1. The Church can’t be wrong because it is the pillar and foundation of Truth. If the Church is wrong and you are right then Jesus was mere man and not God in the flesh. Though if you believe to be in a church that can be wrong I would question your reasons for wanting to belong to it, or even if that is the church that you should be following.

    2. I can not agree with this proposition, to do so would be throwing away that which Christ gave to us. The Church is there for us to tell us when we are wrong when our “superior” intellects tells us that we are right.

    3. I agree

    4. I agree, except I would say that the Holy Bible is speaking to us including them that do not listen.

    5. This one does not agree with your previous statements, once again the Church is the pillar and foundation of truth, humility absolutly but in it obedience must be paramount.

    6. I agree

    7. Our differences in ecclesiology makes it impossible for me to answer this comment.

    8. I can not agree with this, it seems that you are saying that you will die for the Church but I won’t sacrifice Super Bowl Sunday for it.

    As far as your last question is concern, you can not love that which you don’t know, Jesus knows his sheeps his sheep know his voice and follow him.

  13. This is excellent. Thanks for the thought-provoking commentary. I needed this right now.

    — Danni

  14. Thanks, very helpful post. I’ve been kinda coming to a similar conclusion recently – that though I’ve been deeply frustrated with many of my experiences with church, I still have to view it as family. Doesn’t mean I have to like much of what it does, but it does mean I can’t completely renounce my connection with the broader church body. Kinda like having a slightly weird bachelor uncle who embarrasses you from time to time, but is still family…

  15. Who or what is the church really.
    So who or what is that we are to love?I
    t is the truth that we are to love! !
    And this is the truth this blog is more of a church than any building Ive ever been in and Ive been in plenty over many decades.

    “Whenever 2 or more are gathered in my name there I am”

    The church is visible and invisible at the same time.
    Only God can seperate the wheat from the tears

    I personally feel no more obligation to a false church than to a government that continually lies and cheats its citizens.To hell with them both.

    MATTHEW 7
    22 Many will say to me in that day, Lord, Lord, did we not prophesy by thy name, and by thy name cast out demons, and by thy name do many mighty works?
    23 And then will I profess unto them, I never knew you: depart from me, ye that work iniquity.

    Whether its men in funny hats with long robes & staffs or churches with big budgets & buildings and bloated Preachers who huff & puff and blow the house down.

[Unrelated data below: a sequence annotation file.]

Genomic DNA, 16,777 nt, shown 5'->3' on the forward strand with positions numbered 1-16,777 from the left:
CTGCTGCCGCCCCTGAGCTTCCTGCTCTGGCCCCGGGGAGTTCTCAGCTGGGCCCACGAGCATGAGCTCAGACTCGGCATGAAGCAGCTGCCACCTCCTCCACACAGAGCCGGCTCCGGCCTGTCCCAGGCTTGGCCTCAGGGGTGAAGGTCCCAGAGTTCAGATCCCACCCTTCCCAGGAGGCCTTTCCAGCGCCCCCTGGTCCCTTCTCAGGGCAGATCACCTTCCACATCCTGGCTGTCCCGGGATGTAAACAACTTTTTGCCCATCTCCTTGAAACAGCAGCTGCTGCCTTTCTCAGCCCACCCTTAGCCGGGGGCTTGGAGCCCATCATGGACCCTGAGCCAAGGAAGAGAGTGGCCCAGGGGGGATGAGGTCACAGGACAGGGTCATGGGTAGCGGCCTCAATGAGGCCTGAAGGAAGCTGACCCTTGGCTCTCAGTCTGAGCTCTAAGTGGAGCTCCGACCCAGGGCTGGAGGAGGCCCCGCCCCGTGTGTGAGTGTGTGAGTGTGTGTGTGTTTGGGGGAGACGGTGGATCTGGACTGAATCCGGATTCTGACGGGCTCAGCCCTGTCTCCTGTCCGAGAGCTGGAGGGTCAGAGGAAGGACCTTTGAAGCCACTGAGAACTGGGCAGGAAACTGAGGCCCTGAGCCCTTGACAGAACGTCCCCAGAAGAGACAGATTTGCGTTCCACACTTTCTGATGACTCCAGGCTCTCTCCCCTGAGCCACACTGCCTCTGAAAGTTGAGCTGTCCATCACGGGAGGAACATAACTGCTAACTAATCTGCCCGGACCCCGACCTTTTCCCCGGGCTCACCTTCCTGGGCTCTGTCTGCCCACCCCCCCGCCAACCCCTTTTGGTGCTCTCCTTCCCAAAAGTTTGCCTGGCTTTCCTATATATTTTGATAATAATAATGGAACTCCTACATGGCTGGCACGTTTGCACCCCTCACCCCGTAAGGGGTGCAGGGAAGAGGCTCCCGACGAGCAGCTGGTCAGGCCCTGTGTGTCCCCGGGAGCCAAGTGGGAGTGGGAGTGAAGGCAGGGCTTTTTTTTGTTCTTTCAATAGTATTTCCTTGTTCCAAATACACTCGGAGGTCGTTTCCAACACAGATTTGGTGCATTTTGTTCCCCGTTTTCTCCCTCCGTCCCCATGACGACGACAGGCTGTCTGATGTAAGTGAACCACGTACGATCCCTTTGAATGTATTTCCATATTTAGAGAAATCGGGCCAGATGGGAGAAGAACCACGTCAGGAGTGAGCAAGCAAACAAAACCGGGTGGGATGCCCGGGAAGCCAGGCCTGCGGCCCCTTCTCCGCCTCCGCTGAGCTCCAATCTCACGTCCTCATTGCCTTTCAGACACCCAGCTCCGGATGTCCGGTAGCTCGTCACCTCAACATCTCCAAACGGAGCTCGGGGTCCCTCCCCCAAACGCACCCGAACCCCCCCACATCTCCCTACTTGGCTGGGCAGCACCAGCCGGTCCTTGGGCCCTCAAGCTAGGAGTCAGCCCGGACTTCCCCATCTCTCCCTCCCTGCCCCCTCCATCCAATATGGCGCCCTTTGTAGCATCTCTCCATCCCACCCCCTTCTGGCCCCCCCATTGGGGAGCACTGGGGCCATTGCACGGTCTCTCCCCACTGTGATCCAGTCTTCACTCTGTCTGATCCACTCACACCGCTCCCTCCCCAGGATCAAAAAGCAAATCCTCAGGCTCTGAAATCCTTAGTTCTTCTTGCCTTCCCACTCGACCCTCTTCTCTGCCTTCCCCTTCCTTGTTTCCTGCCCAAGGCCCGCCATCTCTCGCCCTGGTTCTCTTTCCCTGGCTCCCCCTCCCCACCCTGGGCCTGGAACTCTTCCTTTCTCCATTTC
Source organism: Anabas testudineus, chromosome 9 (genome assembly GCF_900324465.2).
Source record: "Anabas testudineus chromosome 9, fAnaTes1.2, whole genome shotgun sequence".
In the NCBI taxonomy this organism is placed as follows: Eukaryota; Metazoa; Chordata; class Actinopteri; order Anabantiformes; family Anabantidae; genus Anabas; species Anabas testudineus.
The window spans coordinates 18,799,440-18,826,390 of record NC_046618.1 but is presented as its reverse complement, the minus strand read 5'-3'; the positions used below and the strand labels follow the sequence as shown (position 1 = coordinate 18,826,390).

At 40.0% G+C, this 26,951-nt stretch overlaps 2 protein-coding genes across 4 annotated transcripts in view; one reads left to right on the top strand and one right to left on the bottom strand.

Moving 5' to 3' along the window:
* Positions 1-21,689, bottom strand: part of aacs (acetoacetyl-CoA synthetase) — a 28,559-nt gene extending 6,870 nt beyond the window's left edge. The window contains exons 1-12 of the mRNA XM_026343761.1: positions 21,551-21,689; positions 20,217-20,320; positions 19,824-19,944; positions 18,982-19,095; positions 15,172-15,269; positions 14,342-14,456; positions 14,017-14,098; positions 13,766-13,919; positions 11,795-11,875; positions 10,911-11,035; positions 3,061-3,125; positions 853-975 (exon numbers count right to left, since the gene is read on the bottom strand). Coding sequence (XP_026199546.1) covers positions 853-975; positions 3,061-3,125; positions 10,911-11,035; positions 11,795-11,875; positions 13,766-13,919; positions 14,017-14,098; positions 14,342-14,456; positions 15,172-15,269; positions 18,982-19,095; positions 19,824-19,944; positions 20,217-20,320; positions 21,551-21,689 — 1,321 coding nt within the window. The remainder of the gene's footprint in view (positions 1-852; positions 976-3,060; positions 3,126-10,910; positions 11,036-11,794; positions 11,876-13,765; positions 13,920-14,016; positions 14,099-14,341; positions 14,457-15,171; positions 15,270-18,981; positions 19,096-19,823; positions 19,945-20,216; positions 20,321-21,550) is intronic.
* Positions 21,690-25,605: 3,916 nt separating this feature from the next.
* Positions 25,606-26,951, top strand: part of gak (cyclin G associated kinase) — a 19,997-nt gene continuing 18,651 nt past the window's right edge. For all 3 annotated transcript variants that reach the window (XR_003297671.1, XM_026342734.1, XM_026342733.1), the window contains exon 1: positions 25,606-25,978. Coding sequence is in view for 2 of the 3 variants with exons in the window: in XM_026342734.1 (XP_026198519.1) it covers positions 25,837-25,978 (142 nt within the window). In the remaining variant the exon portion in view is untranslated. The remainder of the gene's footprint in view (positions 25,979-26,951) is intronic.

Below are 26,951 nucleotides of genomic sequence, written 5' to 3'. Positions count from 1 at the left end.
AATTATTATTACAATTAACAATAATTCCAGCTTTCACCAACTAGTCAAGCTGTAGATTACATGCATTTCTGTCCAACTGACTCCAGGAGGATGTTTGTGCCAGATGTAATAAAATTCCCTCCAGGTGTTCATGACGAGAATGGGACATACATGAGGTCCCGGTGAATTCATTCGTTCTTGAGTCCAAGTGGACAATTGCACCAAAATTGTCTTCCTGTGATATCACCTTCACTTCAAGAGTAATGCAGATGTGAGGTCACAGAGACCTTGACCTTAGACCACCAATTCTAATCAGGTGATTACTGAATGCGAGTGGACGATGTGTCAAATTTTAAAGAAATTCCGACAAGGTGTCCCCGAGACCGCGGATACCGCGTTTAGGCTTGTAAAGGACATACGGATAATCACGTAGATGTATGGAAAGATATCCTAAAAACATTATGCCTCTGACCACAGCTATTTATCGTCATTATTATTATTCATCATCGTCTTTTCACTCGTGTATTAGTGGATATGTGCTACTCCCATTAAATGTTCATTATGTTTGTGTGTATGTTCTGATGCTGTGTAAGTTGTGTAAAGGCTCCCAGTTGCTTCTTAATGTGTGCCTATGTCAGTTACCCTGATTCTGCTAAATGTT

They all seem to have something in common and thats to spiritually lord it over others.Nothing even remotely close to that goes on here.
    Even when people disagree theres a self regulated respect and humility that goes on here as spoken of by the apostle Paul and because of that people are able to share and grow.
    Perhaps you should rename this website internetchurch.com

    “Ye shall know them by their fruits”

  16. As a confirmed member, contracted employee, and the spouse of a clergy person, I was abandoned and exiled by the church’s leaders when I came to them for safety and help because of my husband’s abuse. He is still working and supported by them. He kept my personal belongings and sold some of them. I have no idea how I am supposed to love a church that has betrayed and rejected and exiled me in order to protect one of its leaders. I would like an answer to this question, but no one seems to have one. No one has even offered to pray with me about it. I have lost my faith in the church as God’s people, and lost my general sense of a personal God. I wish it weren’t so, but I am not going to start being insincere and pretending now, just because that is what the church is doing. So, I tell the truth, and I live in isolation, while being called a liar.

  17. Dear Edge of Raisin,

    My heart goes out to you. NO ONE should be treated as you were.

    I suspect that if Jesus would have some very harsh words for those who hurt you. (As he did about the religous leaders of his day) And also, invite you gently to come closer so that HE could give you a healing hug.

  18. Edge of Raisin:

    You are not alone in this situation, and I know God is grieved by it. I believe its called denial, and not wishing to come outside of their comfortable bubble. At times I wonder if they choose that road called, “The path of less resistance”. Its easier to push it away rather than deal with it. Alot of men, women and children are in the same boat as you are…and my prayers are going up for you today!

    There are a number of organizations out there that will believe you, support you, and walk along side you in support, love and prayer. I hope you seek them out. You will find other spouses of leaders that can relate to what you are dealing with.